I continued to spend time there, and that part of the experience continued to slide. The realization I ultimately came to was that our lives have changed significantly since the early years of my adulthood. Most families are no longer single-income, and even if they are, parents now spend a large chunk of time with their children’s activities. Gone are the days when the nonworking parent (let’s face it: the mom) had three days to stay home, make food for thirty people, get all of the shit together, carefully pack the car, get up at the crack of dawn, set it all up, and entertain in the middle of a field. When you complicate that by separating folks from their cars, so everything has to be unpacked and then the car has to be parked in a remote spot (sometimes two miles away), the whole thing becomes a nightmare.
That scenario has been offset by conveniences like services that will bring tents, TVs, coolers, tables, and almost anything else and set it all up for you. And then there are guys like me who will cater to your every food and bar whim. In addition, every fast-food joint and restaurant in the surrounding county is in on the game of making tailgating life easier.
The downside is that the menus that generally bring joy to the hearts of college students, grown-ups, and youngsters alike are pretty basic and homogeneous. As a result, the offerings from tent to tent look remarkably similar. Let me be very clear here: This is not unique to the Grove. As I have traveled around in the last twenty years and had tailgate experiences at Talladega Raceway, Lambeau Field, Wrigley, several Super Bowls, and more, I’ve seen this trend everywhere. It’s the result of busy lives and a general lack of enthusiasm when it comes to cooking.
Bottom line: Throwing a tailgate is a pain in the ass. It requires so many of the chores we view as drudgery on one of the few days we have for rest. I get it. I tried it. A group of us tried to start hosting a tailgate about five years ago, around the time we were all having our first kids. Let me tell you, the wheels fell off that shit quicker than a knife fight in a phone booth. Our food was usually just as uncreative as everything I have described.
The 2016 Mississippi State–Ole Miss game was the last of that season, and I was in charge of the food. (I had totally phoned in my efforts on the previous times I had to take care of the food. Sorry for that, my friends.) It was going to be my swan song. In the past, I just hadn’t been able to find the energy after working six or eight hours on game day to wrap up work and tend to duties at a tailgate. For my last effort though I wanted to do something big, so we pulled out all of the stops. I wrote a menu of things I would want at a perfect tailgate. Then I dragged out a giant Cowboy Cauldron, a fryer, and a slow cooker and went to work. We had sweet-and-sour collards, Indian-Spiced Shrimp Skewers (page 63), Malaysian BBQ-Glazed Turkey Necks (page 44), Beef and Cheddar Hot Dog Links (page 147), blender drinks, and more. It was glorious. Hundreds of people clamored around the fire, curious about what the hell we were doing. Everyone wanted a piece of it, and all my people had a ball. It was a pile of work, but the joy in everyone’s faces totally washed away any of the toil we endured.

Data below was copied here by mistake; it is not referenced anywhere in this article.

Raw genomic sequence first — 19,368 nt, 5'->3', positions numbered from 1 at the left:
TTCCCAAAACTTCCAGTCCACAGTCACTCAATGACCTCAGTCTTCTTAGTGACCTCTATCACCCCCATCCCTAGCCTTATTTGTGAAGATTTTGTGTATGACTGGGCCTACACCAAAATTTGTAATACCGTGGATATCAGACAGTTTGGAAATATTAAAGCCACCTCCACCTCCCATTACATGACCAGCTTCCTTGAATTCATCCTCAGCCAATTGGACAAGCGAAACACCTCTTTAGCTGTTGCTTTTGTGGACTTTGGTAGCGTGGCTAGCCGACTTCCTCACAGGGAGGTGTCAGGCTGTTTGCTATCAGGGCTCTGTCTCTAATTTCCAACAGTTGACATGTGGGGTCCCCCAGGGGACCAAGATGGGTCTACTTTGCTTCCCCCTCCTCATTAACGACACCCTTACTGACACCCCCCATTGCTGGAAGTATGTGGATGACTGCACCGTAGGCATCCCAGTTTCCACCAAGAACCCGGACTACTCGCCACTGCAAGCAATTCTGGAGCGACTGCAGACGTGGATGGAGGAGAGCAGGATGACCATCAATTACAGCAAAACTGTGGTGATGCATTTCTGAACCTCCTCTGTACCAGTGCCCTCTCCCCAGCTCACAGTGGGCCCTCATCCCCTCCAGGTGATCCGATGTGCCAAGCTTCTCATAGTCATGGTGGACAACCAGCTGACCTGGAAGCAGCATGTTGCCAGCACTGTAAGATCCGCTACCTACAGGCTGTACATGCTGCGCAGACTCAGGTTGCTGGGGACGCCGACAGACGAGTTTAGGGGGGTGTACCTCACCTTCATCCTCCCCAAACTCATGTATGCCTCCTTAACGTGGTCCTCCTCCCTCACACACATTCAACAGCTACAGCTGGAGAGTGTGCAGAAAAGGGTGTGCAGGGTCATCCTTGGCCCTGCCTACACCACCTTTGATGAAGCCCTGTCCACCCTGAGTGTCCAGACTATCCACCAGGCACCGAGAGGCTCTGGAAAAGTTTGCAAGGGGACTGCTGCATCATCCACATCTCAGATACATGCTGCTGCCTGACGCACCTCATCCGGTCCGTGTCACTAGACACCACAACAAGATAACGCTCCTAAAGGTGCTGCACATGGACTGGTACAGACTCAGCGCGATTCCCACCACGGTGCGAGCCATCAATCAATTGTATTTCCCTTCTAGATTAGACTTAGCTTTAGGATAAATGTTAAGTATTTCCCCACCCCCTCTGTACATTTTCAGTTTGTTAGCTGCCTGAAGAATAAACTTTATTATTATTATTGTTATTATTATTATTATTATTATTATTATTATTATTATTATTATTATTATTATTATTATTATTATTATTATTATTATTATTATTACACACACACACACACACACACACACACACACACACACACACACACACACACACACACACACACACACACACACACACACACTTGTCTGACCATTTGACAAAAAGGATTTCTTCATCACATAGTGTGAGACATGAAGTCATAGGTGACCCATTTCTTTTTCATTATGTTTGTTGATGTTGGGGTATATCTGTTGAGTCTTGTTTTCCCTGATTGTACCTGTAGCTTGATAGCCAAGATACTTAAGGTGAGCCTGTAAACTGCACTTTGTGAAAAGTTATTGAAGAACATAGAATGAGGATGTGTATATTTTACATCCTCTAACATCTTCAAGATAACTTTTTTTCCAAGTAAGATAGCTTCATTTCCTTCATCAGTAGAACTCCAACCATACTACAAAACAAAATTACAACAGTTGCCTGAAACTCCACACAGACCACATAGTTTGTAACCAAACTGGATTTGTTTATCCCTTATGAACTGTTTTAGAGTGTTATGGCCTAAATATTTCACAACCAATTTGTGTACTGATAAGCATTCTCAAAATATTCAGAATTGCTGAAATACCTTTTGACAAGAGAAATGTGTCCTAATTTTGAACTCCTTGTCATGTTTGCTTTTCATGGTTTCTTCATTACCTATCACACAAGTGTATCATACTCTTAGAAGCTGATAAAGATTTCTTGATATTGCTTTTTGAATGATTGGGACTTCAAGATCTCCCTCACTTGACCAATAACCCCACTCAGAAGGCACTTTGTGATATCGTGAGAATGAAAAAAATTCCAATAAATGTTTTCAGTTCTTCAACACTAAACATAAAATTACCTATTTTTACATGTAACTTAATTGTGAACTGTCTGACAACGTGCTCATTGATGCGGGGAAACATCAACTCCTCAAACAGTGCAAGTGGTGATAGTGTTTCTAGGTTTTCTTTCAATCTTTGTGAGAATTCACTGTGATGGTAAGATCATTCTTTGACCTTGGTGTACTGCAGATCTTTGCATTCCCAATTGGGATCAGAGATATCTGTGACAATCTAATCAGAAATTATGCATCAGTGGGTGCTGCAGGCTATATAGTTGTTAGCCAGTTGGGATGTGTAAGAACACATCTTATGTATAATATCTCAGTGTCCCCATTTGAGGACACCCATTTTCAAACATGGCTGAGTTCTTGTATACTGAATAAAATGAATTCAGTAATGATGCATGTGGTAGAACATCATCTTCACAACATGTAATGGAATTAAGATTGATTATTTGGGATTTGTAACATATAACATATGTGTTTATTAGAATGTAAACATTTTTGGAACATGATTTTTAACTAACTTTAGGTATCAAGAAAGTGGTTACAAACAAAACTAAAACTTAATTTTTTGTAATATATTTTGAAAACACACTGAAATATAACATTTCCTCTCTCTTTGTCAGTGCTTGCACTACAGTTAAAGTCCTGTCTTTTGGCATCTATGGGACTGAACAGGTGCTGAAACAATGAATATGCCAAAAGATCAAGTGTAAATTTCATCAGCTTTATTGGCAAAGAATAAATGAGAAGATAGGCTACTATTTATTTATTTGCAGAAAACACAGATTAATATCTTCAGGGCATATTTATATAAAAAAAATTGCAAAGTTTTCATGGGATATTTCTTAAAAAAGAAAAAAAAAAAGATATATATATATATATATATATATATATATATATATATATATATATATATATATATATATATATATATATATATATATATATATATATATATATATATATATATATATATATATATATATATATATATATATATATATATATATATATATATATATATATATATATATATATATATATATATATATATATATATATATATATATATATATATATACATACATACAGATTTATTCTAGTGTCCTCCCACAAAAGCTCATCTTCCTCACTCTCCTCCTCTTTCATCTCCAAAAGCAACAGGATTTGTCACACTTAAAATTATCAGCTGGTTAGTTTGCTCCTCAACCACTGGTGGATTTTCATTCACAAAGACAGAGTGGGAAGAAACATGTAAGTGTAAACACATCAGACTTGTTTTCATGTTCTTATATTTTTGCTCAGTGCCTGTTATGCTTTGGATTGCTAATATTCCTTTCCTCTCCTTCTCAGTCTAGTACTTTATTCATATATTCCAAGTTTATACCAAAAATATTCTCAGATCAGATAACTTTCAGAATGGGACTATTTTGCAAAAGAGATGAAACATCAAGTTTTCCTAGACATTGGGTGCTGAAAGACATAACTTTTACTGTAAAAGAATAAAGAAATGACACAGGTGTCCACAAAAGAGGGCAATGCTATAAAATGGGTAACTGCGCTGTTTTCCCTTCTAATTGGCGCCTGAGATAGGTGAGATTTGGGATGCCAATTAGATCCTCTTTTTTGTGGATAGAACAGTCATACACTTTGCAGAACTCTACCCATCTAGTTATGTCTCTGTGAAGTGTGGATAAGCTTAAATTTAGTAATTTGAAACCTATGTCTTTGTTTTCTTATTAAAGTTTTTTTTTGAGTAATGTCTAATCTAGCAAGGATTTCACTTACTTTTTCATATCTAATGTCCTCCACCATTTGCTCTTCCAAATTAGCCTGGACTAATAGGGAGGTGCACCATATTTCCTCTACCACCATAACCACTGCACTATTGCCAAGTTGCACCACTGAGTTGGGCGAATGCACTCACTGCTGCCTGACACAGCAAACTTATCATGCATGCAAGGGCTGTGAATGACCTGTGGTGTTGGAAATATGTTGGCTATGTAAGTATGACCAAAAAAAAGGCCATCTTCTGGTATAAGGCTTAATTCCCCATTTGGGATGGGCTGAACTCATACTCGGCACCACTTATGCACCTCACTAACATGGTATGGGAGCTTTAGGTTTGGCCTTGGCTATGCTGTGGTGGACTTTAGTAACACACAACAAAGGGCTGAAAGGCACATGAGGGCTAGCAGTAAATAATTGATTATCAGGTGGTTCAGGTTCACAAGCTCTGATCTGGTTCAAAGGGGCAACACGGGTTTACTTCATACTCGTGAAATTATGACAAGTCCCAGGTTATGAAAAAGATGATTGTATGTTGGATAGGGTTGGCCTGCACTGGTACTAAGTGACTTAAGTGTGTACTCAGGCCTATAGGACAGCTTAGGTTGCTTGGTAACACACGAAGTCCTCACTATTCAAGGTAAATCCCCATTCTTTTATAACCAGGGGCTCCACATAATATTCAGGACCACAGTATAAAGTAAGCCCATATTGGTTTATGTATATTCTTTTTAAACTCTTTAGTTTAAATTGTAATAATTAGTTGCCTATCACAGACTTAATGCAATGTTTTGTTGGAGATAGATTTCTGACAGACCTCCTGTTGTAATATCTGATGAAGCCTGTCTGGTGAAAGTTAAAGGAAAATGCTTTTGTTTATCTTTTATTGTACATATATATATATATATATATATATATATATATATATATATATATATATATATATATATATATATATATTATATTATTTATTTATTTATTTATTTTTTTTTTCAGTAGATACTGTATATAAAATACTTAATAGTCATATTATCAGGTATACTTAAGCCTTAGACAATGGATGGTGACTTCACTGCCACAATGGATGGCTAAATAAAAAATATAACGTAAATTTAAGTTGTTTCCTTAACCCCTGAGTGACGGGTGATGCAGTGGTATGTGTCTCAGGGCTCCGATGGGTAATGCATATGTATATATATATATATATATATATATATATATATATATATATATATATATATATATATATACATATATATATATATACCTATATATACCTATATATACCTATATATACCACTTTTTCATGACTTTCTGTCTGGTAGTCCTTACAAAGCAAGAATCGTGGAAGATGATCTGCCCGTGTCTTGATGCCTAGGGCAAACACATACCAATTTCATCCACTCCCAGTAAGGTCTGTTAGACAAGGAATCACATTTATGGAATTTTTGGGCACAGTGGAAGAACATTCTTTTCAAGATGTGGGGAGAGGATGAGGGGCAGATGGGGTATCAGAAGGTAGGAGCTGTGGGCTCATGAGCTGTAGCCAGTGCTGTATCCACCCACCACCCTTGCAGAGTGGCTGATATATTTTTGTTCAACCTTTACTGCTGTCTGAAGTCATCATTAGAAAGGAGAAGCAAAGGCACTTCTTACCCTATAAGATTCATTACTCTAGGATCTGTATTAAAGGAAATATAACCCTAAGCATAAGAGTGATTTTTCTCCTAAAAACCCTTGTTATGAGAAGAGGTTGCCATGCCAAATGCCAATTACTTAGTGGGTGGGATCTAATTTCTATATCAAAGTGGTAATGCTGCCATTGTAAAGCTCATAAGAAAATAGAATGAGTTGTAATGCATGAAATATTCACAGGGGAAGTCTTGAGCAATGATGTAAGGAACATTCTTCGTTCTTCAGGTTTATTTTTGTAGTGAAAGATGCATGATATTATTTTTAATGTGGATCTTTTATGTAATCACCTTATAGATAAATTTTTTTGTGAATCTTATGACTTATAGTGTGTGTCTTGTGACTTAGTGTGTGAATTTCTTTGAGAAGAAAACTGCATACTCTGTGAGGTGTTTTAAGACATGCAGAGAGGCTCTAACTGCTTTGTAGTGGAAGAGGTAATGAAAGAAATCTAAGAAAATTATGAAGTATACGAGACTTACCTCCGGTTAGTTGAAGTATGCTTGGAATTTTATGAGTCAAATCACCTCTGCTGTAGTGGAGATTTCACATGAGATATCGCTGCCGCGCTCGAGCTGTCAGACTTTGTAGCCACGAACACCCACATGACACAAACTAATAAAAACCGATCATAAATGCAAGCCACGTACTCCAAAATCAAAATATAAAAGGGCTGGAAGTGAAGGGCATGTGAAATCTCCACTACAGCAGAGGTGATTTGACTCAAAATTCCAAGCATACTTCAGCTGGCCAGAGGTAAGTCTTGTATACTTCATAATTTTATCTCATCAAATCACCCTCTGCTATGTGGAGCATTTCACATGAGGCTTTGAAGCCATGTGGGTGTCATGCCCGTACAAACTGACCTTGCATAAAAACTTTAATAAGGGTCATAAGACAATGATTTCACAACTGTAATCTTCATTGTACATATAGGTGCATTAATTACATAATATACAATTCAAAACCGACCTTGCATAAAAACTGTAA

On holidays—Fourth of July, Memorial Day, Christmas, Labor Day game days—we completely ignore the perceived drudgery that cooking tasks can imply. American kitchens roar to life. Hundreds of thousands of pounds of charcoal are ignited in thousands of tiny, glorious pyres as men and women across our great land bring joy to the mouths and stomachs of their friends. The “chores” of shopping and cooking evaporate, if only momentarily, as we celebrate these moments together, by breaking bread. We nosh on bites, snacks, stews, sandwiches, and sweets and sip cocktails. Food knows no political affiliation, race, religion, gender identification, or sexual orientation. It is the one thing that brings us all back together, no matter how far apart we’ve become. So, this is what I do now: I care more about the joy these moments can bring than I once let myself care.
This is my tailgate. Let’s get it on!
Copyright © 2020 by John Currence. All rights reserved. No part of this excerpt may be reproduced or reprinted without permission in writing from the publisher.